Statue of Horemheb and Amenia

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Statue of Horemheb and Amenia
Egyptian Couple BM (1).JPG
Statue of Horemheb and Amenia
Material Limestone
Size 130 cm High
Created c.1300 BC
Present location British Museum, London
Registration EA36

The Statue of Horemheb and Amenia is a large double statue of the Pharaoh Horemheb and his wife Amenia that was found at the ancient site of Saqqara in Egypt. Now kept at the British Museum[1], for many years the identity of the two sitters was unknown until a team of Dutch and British archaeologists discovered a missing fragment of the statue in Horemheb's tomb in Saqqara.


The statue was acquired by the British Museum in 1839 from the Anastasi collection.[2] The original provenance of the statue was ascribed to either Thebes or Saqqara. However, scholarly opinion tended to favour Saqqara, as Anastasi was more active in the Memphite than the Theban area, and a group of similar double statues (the most famous being the statue of Maya and his wife in Leiden) come from tombs in the vicinity of that ancient site.

Recent evidence

In 2009, concrete evidence was found that proved beyond reasonable doubt that the statue was that of Horemheb and his wife Amenia from their mortary tomb in Saqqara. In 1976, a multinational team of excavators from the Netherlands and Britain found a missing piece from a statue in Horemheb's burial chamber that seemed to show three clasped hands. In 2009, a plaster cast was made of the clasped hands and shown to be a perfect match for the missing part of the British Museum's double statue.[3]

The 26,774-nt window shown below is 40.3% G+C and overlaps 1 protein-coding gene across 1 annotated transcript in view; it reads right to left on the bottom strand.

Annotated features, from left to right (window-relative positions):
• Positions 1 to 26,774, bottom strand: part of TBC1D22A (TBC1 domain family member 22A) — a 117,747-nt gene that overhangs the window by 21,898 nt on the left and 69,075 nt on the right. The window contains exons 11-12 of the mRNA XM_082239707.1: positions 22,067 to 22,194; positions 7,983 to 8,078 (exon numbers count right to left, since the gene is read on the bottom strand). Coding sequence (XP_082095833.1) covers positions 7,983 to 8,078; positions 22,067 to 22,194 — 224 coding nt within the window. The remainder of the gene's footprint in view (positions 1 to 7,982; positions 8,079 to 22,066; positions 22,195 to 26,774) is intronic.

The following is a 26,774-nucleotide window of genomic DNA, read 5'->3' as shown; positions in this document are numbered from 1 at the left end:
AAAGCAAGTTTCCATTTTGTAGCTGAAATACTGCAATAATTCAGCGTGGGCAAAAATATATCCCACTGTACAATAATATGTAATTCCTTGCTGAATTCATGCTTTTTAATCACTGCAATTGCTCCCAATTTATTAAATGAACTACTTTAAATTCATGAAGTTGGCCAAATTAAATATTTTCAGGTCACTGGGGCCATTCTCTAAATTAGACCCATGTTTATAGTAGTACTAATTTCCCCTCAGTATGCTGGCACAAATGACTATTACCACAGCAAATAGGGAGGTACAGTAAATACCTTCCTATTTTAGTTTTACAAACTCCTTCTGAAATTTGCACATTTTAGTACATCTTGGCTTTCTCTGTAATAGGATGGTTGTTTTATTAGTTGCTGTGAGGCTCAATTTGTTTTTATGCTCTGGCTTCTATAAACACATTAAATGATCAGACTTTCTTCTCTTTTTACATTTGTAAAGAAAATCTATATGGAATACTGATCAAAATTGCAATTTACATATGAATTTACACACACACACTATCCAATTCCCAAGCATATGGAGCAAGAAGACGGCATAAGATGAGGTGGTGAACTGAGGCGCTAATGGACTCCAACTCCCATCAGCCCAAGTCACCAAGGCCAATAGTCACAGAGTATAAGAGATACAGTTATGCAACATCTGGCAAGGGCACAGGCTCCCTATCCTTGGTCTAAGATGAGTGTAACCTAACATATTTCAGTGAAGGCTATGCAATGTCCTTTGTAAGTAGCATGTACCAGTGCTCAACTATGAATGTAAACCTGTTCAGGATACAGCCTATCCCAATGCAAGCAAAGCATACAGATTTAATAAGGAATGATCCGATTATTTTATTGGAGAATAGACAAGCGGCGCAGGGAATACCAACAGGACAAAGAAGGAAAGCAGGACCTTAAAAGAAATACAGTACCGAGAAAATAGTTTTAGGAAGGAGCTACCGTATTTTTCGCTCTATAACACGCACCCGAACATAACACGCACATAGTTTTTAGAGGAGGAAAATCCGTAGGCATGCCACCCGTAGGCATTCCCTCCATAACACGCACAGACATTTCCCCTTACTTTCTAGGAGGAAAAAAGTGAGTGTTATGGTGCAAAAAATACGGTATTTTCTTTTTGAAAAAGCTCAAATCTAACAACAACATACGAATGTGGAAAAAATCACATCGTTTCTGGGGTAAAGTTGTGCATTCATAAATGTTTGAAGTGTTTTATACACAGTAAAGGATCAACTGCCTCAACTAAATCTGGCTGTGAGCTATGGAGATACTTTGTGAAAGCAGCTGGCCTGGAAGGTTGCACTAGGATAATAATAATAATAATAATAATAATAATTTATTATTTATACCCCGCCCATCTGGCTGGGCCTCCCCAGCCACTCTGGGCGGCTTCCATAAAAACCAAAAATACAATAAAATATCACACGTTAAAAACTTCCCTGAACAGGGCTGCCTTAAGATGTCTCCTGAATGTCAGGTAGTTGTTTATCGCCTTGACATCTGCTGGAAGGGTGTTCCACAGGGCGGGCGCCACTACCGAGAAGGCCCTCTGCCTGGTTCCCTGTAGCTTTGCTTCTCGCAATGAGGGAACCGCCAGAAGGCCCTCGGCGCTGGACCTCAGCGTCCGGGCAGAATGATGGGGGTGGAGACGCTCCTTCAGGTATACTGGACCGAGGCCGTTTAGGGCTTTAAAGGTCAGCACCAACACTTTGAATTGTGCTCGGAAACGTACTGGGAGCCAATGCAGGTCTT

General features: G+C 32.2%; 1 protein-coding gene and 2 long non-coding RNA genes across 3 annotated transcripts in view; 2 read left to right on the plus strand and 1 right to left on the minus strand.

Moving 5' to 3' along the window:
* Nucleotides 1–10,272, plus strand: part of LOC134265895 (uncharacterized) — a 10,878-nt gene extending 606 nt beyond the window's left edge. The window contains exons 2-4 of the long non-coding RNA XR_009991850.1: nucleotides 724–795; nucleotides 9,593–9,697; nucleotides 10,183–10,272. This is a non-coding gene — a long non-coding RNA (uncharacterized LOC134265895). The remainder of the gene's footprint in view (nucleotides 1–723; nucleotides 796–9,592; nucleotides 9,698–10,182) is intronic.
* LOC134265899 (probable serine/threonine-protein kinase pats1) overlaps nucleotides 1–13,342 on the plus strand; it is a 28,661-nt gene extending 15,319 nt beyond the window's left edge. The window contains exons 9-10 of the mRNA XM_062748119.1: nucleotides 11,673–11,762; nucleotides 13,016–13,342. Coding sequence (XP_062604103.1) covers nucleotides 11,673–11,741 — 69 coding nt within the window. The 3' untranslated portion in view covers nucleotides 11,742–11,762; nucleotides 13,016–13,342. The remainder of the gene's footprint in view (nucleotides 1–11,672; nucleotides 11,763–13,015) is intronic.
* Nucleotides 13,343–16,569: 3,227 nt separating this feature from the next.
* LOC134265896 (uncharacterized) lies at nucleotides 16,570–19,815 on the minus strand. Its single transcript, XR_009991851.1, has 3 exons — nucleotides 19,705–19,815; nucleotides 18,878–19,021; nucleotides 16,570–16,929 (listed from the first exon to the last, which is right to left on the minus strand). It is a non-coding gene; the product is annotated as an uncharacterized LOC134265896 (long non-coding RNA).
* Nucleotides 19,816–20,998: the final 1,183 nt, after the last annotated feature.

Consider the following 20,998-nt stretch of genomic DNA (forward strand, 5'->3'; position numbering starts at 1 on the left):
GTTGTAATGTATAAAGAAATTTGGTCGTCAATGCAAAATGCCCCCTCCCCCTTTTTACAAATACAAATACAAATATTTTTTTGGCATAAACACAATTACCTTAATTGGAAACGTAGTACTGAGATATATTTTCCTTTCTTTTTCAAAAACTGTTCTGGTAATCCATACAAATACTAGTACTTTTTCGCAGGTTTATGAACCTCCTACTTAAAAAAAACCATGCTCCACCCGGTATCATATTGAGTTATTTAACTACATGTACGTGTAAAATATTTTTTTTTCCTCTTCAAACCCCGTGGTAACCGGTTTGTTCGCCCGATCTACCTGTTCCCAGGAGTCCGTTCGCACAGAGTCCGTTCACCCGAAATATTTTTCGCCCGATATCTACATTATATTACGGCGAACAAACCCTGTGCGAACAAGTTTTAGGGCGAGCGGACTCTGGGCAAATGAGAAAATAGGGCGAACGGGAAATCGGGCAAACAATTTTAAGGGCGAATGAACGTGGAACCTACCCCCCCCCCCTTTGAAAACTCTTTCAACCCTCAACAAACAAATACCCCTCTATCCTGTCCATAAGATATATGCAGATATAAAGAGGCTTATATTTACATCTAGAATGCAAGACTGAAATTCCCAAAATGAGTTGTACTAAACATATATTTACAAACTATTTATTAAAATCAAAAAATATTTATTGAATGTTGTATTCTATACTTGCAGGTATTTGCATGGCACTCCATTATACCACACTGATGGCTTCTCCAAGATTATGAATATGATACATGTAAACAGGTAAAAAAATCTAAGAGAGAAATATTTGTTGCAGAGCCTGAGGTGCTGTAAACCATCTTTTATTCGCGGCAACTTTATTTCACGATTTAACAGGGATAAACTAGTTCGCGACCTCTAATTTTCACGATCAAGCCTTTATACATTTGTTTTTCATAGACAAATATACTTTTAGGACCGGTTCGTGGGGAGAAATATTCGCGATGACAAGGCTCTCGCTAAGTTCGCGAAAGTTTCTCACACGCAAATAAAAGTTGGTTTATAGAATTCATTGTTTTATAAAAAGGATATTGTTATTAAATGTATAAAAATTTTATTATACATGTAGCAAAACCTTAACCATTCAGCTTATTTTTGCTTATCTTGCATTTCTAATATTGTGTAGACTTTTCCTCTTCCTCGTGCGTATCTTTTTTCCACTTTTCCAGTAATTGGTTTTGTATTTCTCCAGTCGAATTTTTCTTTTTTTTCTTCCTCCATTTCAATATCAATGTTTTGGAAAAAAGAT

The husband and wife are seated upright on a throne with lion's legs. Both wear long tunics and wigs that were fashionable in Eighteenth Dynasty Egypt. The man has baggy sleeves and sandals on his feet. The double statue is very unusual in that it shows the wife holding her husband's hand with both of hers. The statue would have originally been painted in bright colours, most of which has disappeared. Apart from minor damage, the statue is in near perfect condition, brilliantly conveying the serene elegance of Egyptian aristocracy in the New Kingdom. The double statue was also an inspiration to the English sculptor Henry Moore, who used it as a model for many of his bronze works.



Further reading

  • N. Strudwick, Masterpieces of Ancient Egypt (London, British Museum Press, 2006)
  • G.T. Martin, The hidden tombs of Memphis: (London, Thames and Hudson, 1991)
  • T.G.H. James, Ancient Egypt: the land and its legacy (London, 1988)